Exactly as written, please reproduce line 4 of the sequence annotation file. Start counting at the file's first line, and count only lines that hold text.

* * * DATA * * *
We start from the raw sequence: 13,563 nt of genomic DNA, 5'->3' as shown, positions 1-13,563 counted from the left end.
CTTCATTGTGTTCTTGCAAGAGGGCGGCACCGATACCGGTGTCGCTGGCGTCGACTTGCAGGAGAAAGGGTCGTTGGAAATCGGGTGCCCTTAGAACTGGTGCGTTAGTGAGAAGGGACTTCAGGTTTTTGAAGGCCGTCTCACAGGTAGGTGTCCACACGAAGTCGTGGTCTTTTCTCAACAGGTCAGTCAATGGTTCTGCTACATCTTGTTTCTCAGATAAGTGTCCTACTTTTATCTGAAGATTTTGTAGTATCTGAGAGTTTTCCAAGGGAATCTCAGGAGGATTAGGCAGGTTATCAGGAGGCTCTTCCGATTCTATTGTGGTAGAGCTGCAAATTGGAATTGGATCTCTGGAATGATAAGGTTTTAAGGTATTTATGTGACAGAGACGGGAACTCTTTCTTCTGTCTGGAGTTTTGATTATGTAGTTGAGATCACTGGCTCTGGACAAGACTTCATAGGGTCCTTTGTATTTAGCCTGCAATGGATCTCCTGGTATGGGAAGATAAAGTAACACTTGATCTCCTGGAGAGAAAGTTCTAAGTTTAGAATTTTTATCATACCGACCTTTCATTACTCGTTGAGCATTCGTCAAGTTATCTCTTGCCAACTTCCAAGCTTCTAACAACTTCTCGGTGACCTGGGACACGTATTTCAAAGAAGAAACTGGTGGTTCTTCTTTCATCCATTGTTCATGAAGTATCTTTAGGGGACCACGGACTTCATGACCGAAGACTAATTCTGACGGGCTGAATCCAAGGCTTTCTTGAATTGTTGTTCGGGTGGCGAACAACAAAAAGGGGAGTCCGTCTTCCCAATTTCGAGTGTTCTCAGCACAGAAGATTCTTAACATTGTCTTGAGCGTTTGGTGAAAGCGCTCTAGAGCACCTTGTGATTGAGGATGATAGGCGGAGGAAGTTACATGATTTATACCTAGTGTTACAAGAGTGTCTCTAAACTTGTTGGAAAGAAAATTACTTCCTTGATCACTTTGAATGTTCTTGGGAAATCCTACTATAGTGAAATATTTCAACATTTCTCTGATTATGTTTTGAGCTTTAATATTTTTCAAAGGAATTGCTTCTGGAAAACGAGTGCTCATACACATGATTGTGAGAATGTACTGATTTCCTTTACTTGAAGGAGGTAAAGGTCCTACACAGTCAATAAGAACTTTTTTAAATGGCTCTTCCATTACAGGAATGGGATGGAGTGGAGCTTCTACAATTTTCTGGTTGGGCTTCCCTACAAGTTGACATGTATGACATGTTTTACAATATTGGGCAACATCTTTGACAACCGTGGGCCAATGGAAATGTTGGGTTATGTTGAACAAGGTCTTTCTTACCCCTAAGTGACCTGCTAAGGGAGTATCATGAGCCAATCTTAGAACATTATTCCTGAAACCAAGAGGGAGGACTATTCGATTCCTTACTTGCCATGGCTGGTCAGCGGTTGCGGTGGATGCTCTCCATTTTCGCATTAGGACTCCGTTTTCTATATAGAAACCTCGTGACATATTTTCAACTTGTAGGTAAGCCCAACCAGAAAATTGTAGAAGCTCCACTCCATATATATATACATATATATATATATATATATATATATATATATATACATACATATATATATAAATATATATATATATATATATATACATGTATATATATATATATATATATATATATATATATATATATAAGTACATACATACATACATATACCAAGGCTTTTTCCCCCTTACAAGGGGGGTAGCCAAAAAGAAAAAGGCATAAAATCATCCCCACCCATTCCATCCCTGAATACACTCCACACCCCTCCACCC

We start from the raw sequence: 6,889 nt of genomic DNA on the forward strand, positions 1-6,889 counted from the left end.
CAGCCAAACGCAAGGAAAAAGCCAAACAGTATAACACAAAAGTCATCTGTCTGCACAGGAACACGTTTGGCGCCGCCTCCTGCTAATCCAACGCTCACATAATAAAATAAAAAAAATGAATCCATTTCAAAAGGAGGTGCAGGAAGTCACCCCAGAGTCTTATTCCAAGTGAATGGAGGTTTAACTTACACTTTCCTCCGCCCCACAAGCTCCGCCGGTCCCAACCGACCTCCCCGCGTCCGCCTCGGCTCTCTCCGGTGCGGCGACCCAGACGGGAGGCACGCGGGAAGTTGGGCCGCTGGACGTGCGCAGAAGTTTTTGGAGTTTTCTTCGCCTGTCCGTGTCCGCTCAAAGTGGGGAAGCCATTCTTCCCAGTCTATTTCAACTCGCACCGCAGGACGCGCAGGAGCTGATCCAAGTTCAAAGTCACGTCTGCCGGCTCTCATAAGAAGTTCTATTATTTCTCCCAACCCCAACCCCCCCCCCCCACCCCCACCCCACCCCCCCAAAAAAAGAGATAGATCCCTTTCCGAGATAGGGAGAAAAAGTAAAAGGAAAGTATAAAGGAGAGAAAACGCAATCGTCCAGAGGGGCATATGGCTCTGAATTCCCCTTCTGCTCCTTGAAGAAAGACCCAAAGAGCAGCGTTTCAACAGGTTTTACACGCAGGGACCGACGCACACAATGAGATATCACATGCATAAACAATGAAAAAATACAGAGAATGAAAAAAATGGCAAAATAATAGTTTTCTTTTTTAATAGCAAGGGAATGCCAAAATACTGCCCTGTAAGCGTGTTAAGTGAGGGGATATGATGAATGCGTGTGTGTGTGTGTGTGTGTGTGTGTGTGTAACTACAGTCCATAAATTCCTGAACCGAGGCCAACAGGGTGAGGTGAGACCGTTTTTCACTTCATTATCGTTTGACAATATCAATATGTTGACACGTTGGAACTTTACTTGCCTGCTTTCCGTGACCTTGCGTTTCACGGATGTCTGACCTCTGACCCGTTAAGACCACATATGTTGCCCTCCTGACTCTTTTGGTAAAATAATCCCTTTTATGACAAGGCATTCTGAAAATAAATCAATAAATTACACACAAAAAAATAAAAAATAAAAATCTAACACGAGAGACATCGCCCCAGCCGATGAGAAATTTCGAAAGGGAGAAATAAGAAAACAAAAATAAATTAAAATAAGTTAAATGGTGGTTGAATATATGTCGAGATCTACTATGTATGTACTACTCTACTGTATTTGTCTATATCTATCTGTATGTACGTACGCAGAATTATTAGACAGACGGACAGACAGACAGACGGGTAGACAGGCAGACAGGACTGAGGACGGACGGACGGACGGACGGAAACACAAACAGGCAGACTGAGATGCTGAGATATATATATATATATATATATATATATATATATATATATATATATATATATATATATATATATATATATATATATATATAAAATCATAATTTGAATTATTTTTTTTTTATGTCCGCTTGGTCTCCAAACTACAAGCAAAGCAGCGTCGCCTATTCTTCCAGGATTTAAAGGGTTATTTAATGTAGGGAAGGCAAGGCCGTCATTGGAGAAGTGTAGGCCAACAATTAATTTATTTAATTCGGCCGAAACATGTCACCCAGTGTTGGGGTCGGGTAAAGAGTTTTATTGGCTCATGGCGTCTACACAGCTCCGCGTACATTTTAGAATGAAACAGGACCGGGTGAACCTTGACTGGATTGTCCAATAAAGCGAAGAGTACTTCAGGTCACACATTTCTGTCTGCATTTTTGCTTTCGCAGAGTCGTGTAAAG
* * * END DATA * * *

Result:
CAGCCAAACGCAAGGAAAAAGCCAAACAGTATAACACAAAAGTCATCTGTCTGCACAGGAACACGTTTGGCGCCGCCTCCTGCTAATCCAACGCTCACATAATAAAATAAAAAAAATGAATCCATTTCAAAAGGAGGTGCAGGAAGTCACCCCAGAGTCTTATTCCAAGTGAATGGAGGTTTAACTTACACTTTCCTCCGCCCCACAAGCTCCGCCGGTCCCAACCGACCTCCCCGCGTCCGCCTCGGCTCTCTCCGGTGCGGCGACCCAGACGGGAGGCACGCGGGAAGTTGGGCCGCTGGACGTGCGCAGAAGTTTTTGGAGTTTTCTTCGCCTGTCCGTGTCCGCTCAAAGTGGGGAAGCCATTCTTCCCAGTCTATTTCAACTCGCACCGCAGGACGCGCAGGAGCTGATCCAAGTTCAAAGTCACGTCTGCCGGCTCTCATAAGAAGTTCTATTATTTCTCCCAACCCCAACCCCCCCCCCCCACCCCCACCCCACCCCCCCAAAAAAAGAGATAGATCCCTTTCCGAGATAGGGAGAAAAAGTAAAAGGAAAGTATAAAGGAGAGAAAACGCAATCGTCCAGAGGGGCATATGGCTCTGAATTCCCCTTCTGCTCCTTGAAGAAAGACCCAAAGAGCAGCGTTTCAACAGGTTTTACACGCAGGGACCGACGCACACAATGAGATATCACATGCATAAACAATGAAAAAATACAGAGAATGAAAAAAATGGCAAAATAATAGTTTTCTTTTTTAATAGCAAGGGAATGCCAAAATACTGCCCTGTAAGCGTGTTAAGTGAGGGGATATGATGAATGCGTGTGTGTGTGTGTGTGTGTGTGTGTGTGTAACTACAGTCCATAAATTCCTGAACCGAGGCCAACAGGGTGAGGTGAGACCGTTTTTCACTTCATTATCGTTTGACAATATCAATATGTTGACACGTTGGAACTTTACTTGCCTGCTTTCCGTGACCTTGCGTTTCACGGATGTCTGACCTCTGACCCGTTAAGACCACATATGTTGCCCTCCTGACTCTTTTGGTAAAATAATCCCTTTTATGACAAGGCATTCTGAAAATAAATCAATAAATTACACACAAAAAAATAAAAAATAAAAATCTAACACGAGAGACATCGCCCCAGCCGATGAGAAATTTCGAAAGGGAGAAATAAGAAAACAAAAATAAATTAAAATAAGTTAAATGGTGGTTGAATATATGTCGAGATCTACTATGTATGTACTACTCTACTGTATTTGTCTATATCTATCTGTATGTACGTACGCAGAATTATTAGACAGACGGACAGACAGACAGACGGGTAGACAGGCAGACAGGACTGAGGACGGACGGACGGACGGACGGAAACACAAACAGGCAGACTGAGATGCTGAGATATATATATATATATATATATATATATATATATATATATATATATATATATATATATATATATATATATATATATATATAAAATCATAATTTGAATTATTTTTTTTTTATGTCCGCTTGGTCTCCAAACTACAAGCAAAGCAGCGTCGCCTATTCTTCCAGGATTTAAAGGGTTATTTAATGTAGGGAAGGCAAGGCCGTCATTGGAGAAGTGTAGGCCAACAATTAATTTATTTAATTCGGCCGAAACATGTCACCCAGTGTTGGGGTCGGGTAAAGAGTTTTATTGGCTCATGGCGTCTACACAGCTCCGCGTACATTTTAGAATGAAACAGGACCGGGTGAACCTTGACTGGATTGTCCAATAAAGCGAAGAGTACTTCAGGTCACACATTTCTGTCTGCATTTTTGCTTTCGCAGAGTCGTGTAAAG